The event also included talks from Tiffany Maddox, creative lead at Rubber Republic; Holly Edwards, digital account executive at Noisy Little Monkey; Drew Benvie, founder and MD of Battenhall; and Lisa Myers, CEO of Verve Search.

Tiffany Maddox, Rubber Republic

Tiffany, from the award winning content studio specialising in creating highly shareable video, opened the conference.

Tiffany, who has been behind several hit videos including Fiat: Welcome to the Motherhood (https://www.youtube.com/watch?v=eNVde5HPhYo), talked about ways to help make your video reach more people: being authentic, remarkable (people talking about the video), surprising and entertaining.

Tiffany, an early YouTube creator, said: “Entertain first. Don’t let the brand get in the way of the messaging. Try to make sure people are talking about your video without having to be paid or prompted.

“If you can show them something they’ve never seen before, or something better than they’ve seen before, it’s always going to be a powerful thing.”

Holly Edwards, Noisy Little Monkey

Holly, who manages the social media accounts of some of Noisy Little Monkey’s biggest clients, talked about ‘influencer marketing’ – where individuals with large followers on social media use their status to promote brands or products.

The digital account executive said: “In an age where 47 per cent of people use ad blockers, this type of trust marketing is paramount.”

Holly, who works with people who have millions of followers and leading UK bloggers, believes working with ‘micro influencers’ could be the way forward – for cost effectiveness.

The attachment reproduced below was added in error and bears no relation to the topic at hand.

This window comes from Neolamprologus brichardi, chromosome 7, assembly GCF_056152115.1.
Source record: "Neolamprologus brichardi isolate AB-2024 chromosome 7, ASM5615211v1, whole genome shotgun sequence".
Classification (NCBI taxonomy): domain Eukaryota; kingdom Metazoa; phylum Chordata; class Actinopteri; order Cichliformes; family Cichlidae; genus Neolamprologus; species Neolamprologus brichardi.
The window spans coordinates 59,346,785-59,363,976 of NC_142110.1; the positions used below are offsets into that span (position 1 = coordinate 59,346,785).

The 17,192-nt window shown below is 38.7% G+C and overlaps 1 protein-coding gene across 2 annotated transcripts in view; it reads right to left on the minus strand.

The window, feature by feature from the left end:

Holly gave examples from real life Noisy Little Monkey campaigns - where working with small bloggers with engaged audiences provided significant success.

Drew Benvie, founder and MD of Battenhall

Drew has advised and represented corporations, global figures and brands worldwide, including Google, the BBC, Red Bull and the Financial Times. Named as the UK’s most respected practitioner by New Media Age, Drew talked about messaging apps.

He said the ‘story’, which was introduced by Snapchat and has since been rolled out by other social media platforms such as Instagram, was the future.

The ‘story’ is a photo or video you post to your own stories section of your account, which is visible to your friends.

Drew said: “The newsfeed is dead. Long live the ‘story’.”

He also talked about how WhatsApp Broadcasts are now used to share news stories by channels such as the BBC and was particularly popular in countries such as India. He said that WhatsApp Broadcasts may be difficult for users to initially subscribe to, but they had a high level of engagement.

He added: “We have seen the death of the demographic on social media. Everybody is on everything [every platform] – we just use them differently.”

Lisa Myers, Verve Search

Lisa, who set up her own SEO (Search Engine Optimisation) agency during the depth of the recession in late 2008, talked about the importance of mindset in creativity.

Verve Search is an award-winning international SEO agency, with a team of 25, serving six different countries.

But Lisa said their success was largely down to ‘passion, grit and hustle’.

She said: “You need to stand out and get to the ‘why’ [of your work]. Don’t accept being put into a box and told there are limits on what you can do.”

She talked about campaigns which had coverage in hundreds of publications and sites -thanks to collaboration and perseverance.

· For more information about Digital Gaggle visit p://www.digitalgaggle.co.uk/